Peace Process or no Peace Process?
This is the question it seems for Israel's new government.
U.S. Secretary of State John Kerry has been working hard to get the parties back to the table.
One of the conditions for this was the ceasing of West Bank settlement building – something Israel's Prime Minister had more or less capitulated to a few weeks ago.
However what is said is not necessarily what is done, and settlers have continued to place new buildings in new locations, further complicating the peace push America is making.
Mr. Kerry called the Israeli Ambassador to the U.S. Michael Oren to protest the planned legalization of four illegally built West Bank outposts.
Israel's new Government appears not to have a coordinated policy on the Peace Process.
This is the talk of the Israeli media right now.
We have Ministers within the Foreign Affairs and Defense Committee stating that the goal government's goal is to restart negotiations with the Palestinians.
However Mr. Netanyahu's new coalition partners have been quick to speak up saying that a two-state solution is not an official government position.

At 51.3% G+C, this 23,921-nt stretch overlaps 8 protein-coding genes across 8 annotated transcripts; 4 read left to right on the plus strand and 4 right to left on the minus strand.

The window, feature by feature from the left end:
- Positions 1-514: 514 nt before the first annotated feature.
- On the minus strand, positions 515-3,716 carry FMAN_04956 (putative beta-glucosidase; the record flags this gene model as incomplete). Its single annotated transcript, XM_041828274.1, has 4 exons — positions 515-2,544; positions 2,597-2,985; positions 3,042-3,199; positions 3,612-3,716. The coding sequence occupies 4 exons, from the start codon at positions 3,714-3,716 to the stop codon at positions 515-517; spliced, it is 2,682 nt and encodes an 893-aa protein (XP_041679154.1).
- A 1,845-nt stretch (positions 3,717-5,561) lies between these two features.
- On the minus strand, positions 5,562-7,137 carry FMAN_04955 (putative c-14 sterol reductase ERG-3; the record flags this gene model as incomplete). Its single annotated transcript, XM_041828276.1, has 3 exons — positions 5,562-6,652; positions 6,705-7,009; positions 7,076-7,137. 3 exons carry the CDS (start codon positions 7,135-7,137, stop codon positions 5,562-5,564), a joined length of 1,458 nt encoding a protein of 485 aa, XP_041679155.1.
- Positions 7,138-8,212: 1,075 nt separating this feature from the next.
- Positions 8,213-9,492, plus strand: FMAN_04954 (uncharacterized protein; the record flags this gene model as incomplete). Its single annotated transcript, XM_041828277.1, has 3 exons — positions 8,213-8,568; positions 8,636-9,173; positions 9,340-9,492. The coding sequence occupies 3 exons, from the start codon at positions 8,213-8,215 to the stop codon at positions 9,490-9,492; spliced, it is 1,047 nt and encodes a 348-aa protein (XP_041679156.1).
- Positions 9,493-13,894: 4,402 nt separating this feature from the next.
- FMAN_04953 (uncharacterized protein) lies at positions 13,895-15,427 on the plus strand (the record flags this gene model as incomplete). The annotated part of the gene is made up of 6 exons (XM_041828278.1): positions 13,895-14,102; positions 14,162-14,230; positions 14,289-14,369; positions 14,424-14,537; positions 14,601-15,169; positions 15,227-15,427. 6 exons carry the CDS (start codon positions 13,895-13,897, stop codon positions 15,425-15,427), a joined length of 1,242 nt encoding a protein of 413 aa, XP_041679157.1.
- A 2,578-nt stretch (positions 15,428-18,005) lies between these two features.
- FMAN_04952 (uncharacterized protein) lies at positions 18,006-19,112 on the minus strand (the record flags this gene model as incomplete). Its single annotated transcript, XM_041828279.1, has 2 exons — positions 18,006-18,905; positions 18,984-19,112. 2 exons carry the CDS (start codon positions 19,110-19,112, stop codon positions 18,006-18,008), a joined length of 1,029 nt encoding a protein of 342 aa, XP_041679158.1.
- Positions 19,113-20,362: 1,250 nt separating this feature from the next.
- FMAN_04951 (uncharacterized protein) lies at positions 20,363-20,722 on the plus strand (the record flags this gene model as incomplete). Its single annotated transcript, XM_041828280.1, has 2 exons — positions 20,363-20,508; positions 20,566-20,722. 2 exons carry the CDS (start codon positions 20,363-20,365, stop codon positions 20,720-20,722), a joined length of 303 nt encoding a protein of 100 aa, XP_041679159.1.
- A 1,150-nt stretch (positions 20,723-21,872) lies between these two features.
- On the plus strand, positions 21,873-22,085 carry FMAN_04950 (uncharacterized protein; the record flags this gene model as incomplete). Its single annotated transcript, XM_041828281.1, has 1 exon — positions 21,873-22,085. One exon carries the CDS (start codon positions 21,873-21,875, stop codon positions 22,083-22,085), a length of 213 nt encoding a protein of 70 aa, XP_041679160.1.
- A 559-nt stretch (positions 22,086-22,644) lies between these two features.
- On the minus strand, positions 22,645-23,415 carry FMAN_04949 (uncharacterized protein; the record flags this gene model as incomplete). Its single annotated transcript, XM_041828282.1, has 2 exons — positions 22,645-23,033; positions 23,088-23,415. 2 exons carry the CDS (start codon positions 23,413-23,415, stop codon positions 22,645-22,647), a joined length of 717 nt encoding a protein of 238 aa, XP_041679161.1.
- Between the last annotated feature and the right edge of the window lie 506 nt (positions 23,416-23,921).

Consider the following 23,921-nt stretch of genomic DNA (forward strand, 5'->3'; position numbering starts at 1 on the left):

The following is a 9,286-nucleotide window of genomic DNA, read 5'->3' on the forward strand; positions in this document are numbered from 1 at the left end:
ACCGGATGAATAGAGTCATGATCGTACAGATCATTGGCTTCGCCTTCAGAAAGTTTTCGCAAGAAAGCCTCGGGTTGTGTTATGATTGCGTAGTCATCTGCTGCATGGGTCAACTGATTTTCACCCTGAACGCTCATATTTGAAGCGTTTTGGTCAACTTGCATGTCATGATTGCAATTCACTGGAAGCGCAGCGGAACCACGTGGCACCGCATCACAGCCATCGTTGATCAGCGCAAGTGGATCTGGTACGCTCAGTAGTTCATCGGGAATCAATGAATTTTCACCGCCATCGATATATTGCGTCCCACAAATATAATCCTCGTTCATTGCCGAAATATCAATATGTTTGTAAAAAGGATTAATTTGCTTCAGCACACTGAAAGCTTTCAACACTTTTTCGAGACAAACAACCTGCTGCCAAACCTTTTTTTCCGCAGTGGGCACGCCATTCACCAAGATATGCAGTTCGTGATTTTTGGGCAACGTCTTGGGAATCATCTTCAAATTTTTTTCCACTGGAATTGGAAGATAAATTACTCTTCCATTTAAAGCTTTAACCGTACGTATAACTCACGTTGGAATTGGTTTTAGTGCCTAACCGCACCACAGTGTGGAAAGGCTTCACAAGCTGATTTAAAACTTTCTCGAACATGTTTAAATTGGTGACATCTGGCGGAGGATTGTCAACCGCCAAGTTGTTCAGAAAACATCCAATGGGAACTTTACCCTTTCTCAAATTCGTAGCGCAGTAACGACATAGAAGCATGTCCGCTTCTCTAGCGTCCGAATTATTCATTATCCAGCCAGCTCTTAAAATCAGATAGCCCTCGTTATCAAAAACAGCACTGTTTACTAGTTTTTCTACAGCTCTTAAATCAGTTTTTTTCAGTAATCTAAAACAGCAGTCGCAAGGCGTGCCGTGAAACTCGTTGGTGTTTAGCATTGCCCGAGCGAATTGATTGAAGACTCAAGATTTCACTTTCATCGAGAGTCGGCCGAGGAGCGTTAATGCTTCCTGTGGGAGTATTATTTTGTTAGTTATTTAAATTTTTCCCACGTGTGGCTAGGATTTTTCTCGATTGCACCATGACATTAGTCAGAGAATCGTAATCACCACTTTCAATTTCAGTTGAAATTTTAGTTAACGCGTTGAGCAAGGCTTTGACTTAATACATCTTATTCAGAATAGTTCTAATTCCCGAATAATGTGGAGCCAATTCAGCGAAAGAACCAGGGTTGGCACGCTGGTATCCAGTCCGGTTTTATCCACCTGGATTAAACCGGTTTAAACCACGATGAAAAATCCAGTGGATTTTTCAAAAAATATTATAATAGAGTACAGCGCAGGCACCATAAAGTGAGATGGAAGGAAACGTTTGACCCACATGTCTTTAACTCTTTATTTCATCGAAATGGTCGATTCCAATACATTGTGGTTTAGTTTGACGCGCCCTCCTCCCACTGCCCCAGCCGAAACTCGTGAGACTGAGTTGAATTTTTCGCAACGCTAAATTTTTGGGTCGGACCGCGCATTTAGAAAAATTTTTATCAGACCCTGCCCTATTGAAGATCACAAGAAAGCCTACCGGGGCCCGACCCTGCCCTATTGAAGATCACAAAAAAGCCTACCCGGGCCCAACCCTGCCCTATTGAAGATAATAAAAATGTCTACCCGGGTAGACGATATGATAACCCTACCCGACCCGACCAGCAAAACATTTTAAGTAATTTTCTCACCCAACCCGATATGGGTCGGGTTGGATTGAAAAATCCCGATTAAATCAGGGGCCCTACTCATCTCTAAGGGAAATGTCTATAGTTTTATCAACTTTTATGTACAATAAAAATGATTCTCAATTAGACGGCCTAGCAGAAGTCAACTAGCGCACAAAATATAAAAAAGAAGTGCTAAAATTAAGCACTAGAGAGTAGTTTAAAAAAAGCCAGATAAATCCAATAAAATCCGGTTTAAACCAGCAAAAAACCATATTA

Most notably, Mr. Yair Lapid, Israel's new Finance Minister who blasted his way into Israeli political prominence in last January's election, recently gave an interview to the New York Times saying he is opposed to the Palestinians having a state in the existing framework.
Mr. Netanyahu needs the commitment of its members to the principle of two states for two peoples – the policey Israel has pushed for and America has adopted.
The real question here is where is the Israeli government's real position concerning the peace process.
Clearly there are differences among the government members over the Palestinian issue and what an agreement with them should look like.
The Government's policy is negotiations based on two national states which will bring an end to the conflict.
However, neither Mr. Kerry nor Israel's new coalition will be able to get the parties to the table unless there is some enforment of previous obligations of past governments and the forming of consenses among Israel's current coalition.
Middle East Coorespondant